Corporation (IOC) and the Nepal Oil
Corporation (NOC).
The New Phase of
In 1971, India and Nepal engaged in a Power
Exchange Argument to address the power needs
in the border region shared by both countries.
Over twenty transmission interconnections, each
with varying capacities, were established.
Furthermore, a comprehensive agreement
covering 'Electricity Power Trade, Cross Border
Transmission Interconnections, and Grid
Connectivity' was formalised on October 21,
2014, deepening the collaboration between the
two nations.
A significant development occurred in
November 2021 when India granted permission
to Nepal to sell its surplus energy. This aligns
with the Cross Border Trade of Electricity
(CBTE) guidelines issued in February 2021,
marking a step forward in fostering energy
cooperation between the two countries. In
November 2021, India endorsed Nepal's
proposition to export 39 MW of electricity to the
Indian market. The electricity would be
transmitted through the 400
KV-Muzafarpur-Dhalkebar cross-border
transmission line. Additionally, India has made
commitments to develop substantial hydro
projects, including Arun–III, Lower Arun, Upper
Karnali, and Pancheswar, all designed to be
storage-based. This strategic approach aims to
assist Nepal in generating electricity during
non-peak periods and exporting surplus energy
to India and other nations. Honouring this
commitment, the Indian Central Electricity
Authority approved the Nepal Electricity
Authority's proposal to sell an additional 325
MW of electricity to India in April 2022.
Facets of India-Nepal Relations 45
flexibility to cross-border entities, allowing them
to optimally utilise their resources by procuring
power on a closer-to-real-time basis.4 On
September 6, 2023, the Indian Cabinet granted
approval for the purchase of 10,000 MW of
electricity from Nepal over the span of ten years,
marking a significant step towards a long-term
inter-government power trade agreement. The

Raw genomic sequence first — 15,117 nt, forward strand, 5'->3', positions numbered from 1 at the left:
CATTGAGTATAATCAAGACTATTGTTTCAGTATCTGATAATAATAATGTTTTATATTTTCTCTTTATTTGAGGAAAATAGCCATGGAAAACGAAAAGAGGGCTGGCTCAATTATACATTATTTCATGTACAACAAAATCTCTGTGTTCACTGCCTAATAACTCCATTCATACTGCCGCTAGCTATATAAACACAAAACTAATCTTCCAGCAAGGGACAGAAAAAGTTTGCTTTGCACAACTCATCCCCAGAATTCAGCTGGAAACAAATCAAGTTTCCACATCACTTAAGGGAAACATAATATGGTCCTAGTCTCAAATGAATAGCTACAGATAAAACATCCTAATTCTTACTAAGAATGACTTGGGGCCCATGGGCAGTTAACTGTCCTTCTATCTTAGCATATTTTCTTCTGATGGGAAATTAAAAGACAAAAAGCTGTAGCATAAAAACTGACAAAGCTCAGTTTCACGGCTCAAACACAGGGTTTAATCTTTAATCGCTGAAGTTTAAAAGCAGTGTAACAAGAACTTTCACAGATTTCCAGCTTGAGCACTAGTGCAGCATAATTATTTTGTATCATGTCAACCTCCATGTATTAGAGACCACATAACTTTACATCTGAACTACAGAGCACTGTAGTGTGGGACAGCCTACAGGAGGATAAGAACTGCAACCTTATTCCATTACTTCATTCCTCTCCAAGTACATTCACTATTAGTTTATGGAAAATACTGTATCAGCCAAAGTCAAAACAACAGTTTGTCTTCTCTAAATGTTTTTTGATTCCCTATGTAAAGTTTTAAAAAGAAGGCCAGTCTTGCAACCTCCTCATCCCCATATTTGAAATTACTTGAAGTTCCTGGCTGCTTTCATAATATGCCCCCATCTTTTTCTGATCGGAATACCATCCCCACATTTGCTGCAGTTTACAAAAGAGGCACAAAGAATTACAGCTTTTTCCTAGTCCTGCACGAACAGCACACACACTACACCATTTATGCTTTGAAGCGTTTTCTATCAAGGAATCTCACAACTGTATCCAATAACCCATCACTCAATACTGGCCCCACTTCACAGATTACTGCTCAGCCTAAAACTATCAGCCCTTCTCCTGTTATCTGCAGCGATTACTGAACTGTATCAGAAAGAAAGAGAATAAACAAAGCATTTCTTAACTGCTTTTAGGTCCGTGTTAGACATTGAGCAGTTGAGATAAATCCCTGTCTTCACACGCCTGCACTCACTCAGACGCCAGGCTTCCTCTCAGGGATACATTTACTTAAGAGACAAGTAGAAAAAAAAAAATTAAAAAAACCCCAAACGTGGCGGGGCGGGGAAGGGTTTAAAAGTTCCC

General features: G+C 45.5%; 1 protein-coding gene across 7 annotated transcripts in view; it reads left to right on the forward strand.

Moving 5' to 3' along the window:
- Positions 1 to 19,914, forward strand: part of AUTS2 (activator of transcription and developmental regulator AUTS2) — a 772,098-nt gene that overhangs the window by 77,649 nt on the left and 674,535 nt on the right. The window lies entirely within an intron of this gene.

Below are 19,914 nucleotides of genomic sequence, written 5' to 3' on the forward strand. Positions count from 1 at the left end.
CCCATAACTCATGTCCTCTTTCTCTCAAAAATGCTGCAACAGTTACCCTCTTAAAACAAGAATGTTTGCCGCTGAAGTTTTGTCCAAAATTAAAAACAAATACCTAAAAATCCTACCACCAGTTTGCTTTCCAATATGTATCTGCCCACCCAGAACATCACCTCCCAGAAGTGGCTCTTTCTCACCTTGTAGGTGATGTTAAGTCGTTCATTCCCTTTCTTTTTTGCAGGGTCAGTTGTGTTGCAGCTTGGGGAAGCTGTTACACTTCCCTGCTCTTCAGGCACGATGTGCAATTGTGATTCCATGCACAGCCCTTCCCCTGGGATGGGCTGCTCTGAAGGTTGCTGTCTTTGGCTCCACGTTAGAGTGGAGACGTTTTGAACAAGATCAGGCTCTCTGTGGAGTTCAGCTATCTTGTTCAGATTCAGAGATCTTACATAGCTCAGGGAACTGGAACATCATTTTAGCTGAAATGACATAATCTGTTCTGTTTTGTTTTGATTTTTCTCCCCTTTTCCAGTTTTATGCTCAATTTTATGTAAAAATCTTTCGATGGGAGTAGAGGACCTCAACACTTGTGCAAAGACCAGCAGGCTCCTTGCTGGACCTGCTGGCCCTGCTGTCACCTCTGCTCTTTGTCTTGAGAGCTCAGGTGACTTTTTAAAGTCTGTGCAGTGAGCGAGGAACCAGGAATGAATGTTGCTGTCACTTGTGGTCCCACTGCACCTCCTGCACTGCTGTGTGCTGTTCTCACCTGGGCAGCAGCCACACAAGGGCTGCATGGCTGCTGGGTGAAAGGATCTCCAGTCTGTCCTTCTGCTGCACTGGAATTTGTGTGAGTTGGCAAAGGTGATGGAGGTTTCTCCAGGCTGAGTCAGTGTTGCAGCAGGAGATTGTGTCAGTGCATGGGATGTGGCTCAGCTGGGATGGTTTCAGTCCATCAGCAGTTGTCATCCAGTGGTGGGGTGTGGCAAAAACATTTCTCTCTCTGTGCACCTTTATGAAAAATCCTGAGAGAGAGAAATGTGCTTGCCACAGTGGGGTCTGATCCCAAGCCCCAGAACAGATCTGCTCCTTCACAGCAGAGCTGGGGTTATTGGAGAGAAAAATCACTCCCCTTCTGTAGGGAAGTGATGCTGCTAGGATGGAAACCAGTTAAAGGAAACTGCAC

formalisation of this agreement is anticipated to
take place either in 2023 or early 2024. This
agreement is poised to stimulate additional
investments in Nepal's power sector and facilitate
the export of power to the Indian market.
Major Negotiating Issues
Despite the significant strides made and financial
gains for Nepal in cross-border energy trade,
Nepalese stakeholders have raised concerns
about the prolonged approval process for selling
hydroelectricity from specific private developers.
These delays are attributed to issues related to
third-country investments. The apprehension
stems from the procedure implemented by the
Central Electricity Authority of India in February
2021, which prohibits the import of power from
projects directly or indirectly involving countries
with whom India lacks bilateral hydro-energy
Despite these allocations, Nepali authorities
express disappointment, as India has only
permitted the sale of 110 MW of electricity
under a longer-term arrangement. The Nepali
authorities are seeking a guaranteed, long-term
commitment from India for the purchase of
electricity at fixed prices exceeding INRs 4.00 per
unit. Notably, Nepali developers are advocating
for guaranteed fixed-price electricity sales to
India, favouring this approach over engaging in
Advantage Nepal
The earnings from electricity exports to India
have shown a consistent upward trend, totalling
nearly NPRs 11.8 billion until mid-October 2023.
This surge in export revenue has played a crucial